Nevertheless, my conversations with energy experts in Washington, DC, and Berlin suggested that there are areas that bear the potential for cooperation toward global emission reductions and the advancement of clean energy.Some of them are yet untapped, some of them could be expanded.
Instead, the Trump administration’s energy policy is driven by the familiar “America First” paradigm. no longer contributes to the UN Green Climate Fund and has distanced itself from its fellow G20 and G7 members on questions of climate protection and clean energy. The German government fosters its goal of a global energy transition internationally through bilateral and multilateral engagement and initiatives.
The administration has withdrawn its engagement from several international formats to foster clean energy, such as the Extractives Industries Transparency Initiative (EITI), and is “reviewing” its commitments under most of the Clean Energy Ministerial’s (CEM) working groups, such as the Multilateral Solar and Wind Working Group. The goal of nearly decarbonized energy systems, to be achieved especially by focusing on renewable energies, energy conservation and the highest possible energy efficiency, latest by 2050, is an important Leitbild of national climate and energy policy as well as energy foreign policy and development policy. It hosts some twenty energy partnerships and dialogues in order to promote sustainable energy with its partner countries.
As Germany has few fossil fuel resources of its own, it is a net importer of oil, gas, and coal.
Russia is already the main supplier for all three, which has led the Trump administration to criticize German efforts to tighten its energy ties to Russia even further through the construction of the “Nord Stream 2” gas pipeline.
[O]ur withdrawal from the agreement represents a reassertion of America’s sovereignty […]. and Germany are moving in fundamentally different directions with their energy policies. Some believe that “not much has changed” in terms of climate and sustainable energy since President Trump took office.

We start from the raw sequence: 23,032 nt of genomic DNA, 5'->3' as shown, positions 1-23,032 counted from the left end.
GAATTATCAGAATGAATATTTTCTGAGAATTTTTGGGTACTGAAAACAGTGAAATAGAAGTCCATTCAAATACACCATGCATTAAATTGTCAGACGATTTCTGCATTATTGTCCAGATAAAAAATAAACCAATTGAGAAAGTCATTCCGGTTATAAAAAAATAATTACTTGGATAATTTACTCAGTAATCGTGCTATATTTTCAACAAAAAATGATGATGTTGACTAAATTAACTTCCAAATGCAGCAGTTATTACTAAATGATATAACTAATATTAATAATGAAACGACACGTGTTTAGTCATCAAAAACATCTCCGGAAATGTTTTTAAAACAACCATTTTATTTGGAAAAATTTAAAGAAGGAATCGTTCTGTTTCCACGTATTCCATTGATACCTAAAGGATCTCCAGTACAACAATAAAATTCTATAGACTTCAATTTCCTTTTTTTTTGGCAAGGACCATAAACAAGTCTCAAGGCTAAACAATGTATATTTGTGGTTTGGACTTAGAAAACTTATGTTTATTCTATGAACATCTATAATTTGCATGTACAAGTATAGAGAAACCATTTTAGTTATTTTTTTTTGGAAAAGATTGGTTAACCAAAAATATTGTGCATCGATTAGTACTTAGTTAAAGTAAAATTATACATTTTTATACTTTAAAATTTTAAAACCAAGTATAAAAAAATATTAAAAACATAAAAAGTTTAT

Staying in the agreement could also pose serious obstacles for the United States as we begin the process of unlocking the restrictions on America’s abundant energy reserves, which we have started very strongly. Germany has embarked on its “Energiewende,” an energy strategy based on renewable energy and energy efficiency as well as the phase-out of fossil fuels and nuclear energy. under the Trump administration has abandoned its national and international climate commitments. This strategy marks a significant departure from the Obama administration, which pursued a climate action plan focused on fostering clean energy in the U. To others, “everything has changed” and the situation for sustainable energy is “very bad,” even “an embarrassment.” How can there be such different perceptions of current energy policy? and Germany thus persist and the essay concludes with some ideas on how this could translate into transatlantic energy cooperation.I therefore propose that we have a discussion in the climate cabinet about how we could reach the goal of being CO2 neutral by 2050 and the discussion should not be about whether we can reach that goal but about how we will reach it. is not universally perceived as straightforward policy reversal.The Paris Agreement handicaps the United States economy […]. Conversations with energy experts in Washington, DC, in the spring of 2019 yield two different interpretations.At the May 2019 Petersberg Climate Dialogue, Chancellor Merkel rather praised China on the expansion of renewable energy and the way it “face[s] up to the challenges posed by climate change.” What this means in practice is that the U. doesn’t limit itself to promoting fossil fuels abroad.For geopolitical reasons, it also continues to support clean energy, for instance through its efforts to promote energy access in Africa and the Asia Pacific, because in many countries they are the most economical alternative in setting up electricity supply and the U. has an interest in maintaining close relations with these countries.Enhancing such cooperation is not trivial: Through their foreign energy policy, both countries are shaping energy systems on a global scale, building up energy infrastructure which may determine energy supply in their partner countries for decades to come.Their international energy policy efforts may thus also determine their relationships with their partners vis-à-vis large energy players such as China, Russia, and the OPEC countries for the foreseeable future.It is an important building block in the country’s climate protection endeavors. It is pursuing an “Energy Dominance” strategy that seeks to expand the production of U. And what does this mean for the potential of transatlantic clean energy cooperation? It shows that there is truth to both sides: The Trump administration’s energy policy, in contrast to its predecessor’s, no longer focuses on fostering sustainable energy. continues to support renewable energy and energy efficiency. An early focus of the Trump administration’s energy strategy was to eliminate climate protection programs and regulations set up by the Obama administration.This creates some tensions with the climate and energy policy goals of the German government. The current budget proposal for fiscal year 2020, for instance, would eliminate most funding for climate programs at the Environmental Protection Agency (EPA).Trump’s central energy policy goal is to eliminate environmental regulation which, in his view, limits the country’s production of coal, gas, and oil.A “powerful America,” the administration explains in its National Security Strategy (NSS), is based on unleashing the nation’s “abundant energy resources.” As with other policy areas, the Trump administration has demonstrated a general unwillingness to operate its energy policy within a multilateral framework.